Bear Mountain Hat Kit

I went to college in Utah, a twenty-minute drive from the ski slopes used in the 2002 Winter Olympics. I knew a lot of serious skiers and snowboarders. People who lived for the sport flocked to this area so they could go to class in the morning and be on the slopes forty minutes later, always in a unique crochet hat.

While my own preference leans toward sitting in the lodge by the fire, crocheting something cozy, I had many (MANY) friends that spent every free moment flying down the mountain. When that quest for adrenaline lead to an injury and a winter away from the powder, friends came to me to learn to crochet so they could have bright, quirky, one-of-a-kind beanies to wear around the slopes as soon as they returned. Snow lovers and funky crochet beanies just go together.

That spirit of the slopes inspired Vickie Howell to create the Bear Mountain Hat. If you are hitting the slopes this winter, you’ll want to make this hat for yourself. It will help you stay cozy and warm while keeping you stylish. Vickie designed this hat in two different colorways to suit your specific style. The four-color version of the Bear Mountain Hat is worked in bright sky blue, rusty orange, white, and gray. The three-color version is a bit more subdued in two different shades of gray and a deep dark reddish/purple. Choose the hat that fits your snow-loving personality the best.

This hat also features some colorwork, which can be a little intimidating to stitchers who have never tried it before. I encourage you to give it a go—this hat’s simple patterning is the perfect opportunity to try out this new skill.

If you are new to colorwork, here are a few tips to help you. As you are stitching, carry the yarn you are not using behind the work. When you get to the last stitch before you switch to the new color, change colors for the last yarnover and pull through to finish the stitch. This will create a clean color-changing line. See the images below to visualize these instructions.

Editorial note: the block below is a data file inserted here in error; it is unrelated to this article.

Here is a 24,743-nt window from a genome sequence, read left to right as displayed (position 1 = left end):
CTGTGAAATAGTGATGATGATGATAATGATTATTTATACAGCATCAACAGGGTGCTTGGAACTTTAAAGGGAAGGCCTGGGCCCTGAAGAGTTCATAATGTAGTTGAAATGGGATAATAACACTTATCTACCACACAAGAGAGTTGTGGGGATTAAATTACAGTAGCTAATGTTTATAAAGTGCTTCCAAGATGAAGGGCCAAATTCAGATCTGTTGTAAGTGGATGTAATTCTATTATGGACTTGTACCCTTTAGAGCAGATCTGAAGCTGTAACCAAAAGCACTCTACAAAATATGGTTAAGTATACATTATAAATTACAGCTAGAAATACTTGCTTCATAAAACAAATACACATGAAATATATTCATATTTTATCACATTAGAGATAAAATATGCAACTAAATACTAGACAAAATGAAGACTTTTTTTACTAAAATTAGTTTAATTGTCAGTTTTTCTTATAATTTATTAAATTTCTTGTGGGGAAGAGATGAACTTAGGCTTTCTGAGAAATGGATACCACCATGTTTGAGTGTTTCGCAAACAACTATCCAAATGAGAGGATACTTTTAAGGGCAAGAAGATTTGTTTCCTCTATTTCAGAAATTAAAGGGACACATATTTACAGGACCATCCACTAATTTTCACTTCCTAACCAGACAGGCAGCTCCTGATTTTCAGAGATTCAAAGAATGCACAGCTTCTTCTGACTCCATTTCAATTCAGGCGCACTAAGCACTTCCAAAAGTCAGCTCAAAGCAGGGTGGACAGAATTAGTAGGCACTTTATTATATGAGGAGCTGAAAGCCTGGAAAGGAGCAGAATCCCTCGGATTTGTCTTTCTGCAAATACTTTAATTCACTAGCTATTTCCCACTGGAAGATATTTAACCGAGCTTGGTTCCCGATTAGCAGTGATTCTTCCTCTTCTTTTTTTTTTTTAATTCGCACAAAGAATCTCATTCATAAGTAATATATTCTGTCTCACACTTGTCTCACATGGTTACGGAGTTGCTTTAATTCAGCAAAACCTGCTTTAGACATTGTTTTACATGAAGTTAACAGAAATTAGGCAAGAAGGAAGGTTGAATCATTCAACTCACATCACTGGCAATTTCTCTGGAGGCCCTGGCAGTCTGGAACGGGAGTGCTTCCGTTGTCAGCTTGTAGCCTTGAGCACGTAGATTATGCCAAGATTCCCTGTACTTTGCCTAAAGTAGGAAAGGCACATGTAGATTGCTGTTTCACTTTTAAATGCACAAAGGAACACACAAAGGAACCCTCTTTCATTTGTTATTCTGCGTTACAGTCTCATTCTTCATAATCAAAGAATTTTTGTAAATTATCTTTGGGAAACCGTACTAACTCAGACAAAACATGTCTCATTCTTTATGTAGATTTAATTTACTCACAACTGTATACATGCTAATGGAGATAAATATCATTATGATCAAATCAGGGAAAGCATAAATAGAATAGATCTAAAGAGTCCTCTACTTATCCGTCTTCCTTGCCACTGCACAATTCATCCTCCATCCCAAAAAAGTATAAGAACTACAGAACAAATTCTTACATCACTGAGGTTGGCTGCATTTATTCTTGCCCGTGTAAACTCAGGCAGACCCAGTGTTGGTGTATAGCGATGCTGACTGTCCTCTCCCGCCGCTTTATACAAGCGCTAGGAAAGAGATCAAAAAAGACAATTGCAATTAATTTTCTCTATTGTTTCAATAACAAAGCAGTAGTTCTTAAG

Carry the yarn you are not using behind the work.

Carry the yarn you are not using behind the work.

Work until the last pull through of the last stitch before you are supposed to change colors.

Work until the last pull through of the last stitch before you are supposed to change colors.

Finish the stich with the new color that was being carried behind the work.

Finish the stich with the new color that was being carried behind the work.

If you are brave enough to fly down a snowy mountain on your skis or snowboard, color changing in crochet will be a breeze. Grab the kit to make this hat for your next winter adventure.

Happy stitching (and snow adventuring)!
—Sara Dudek


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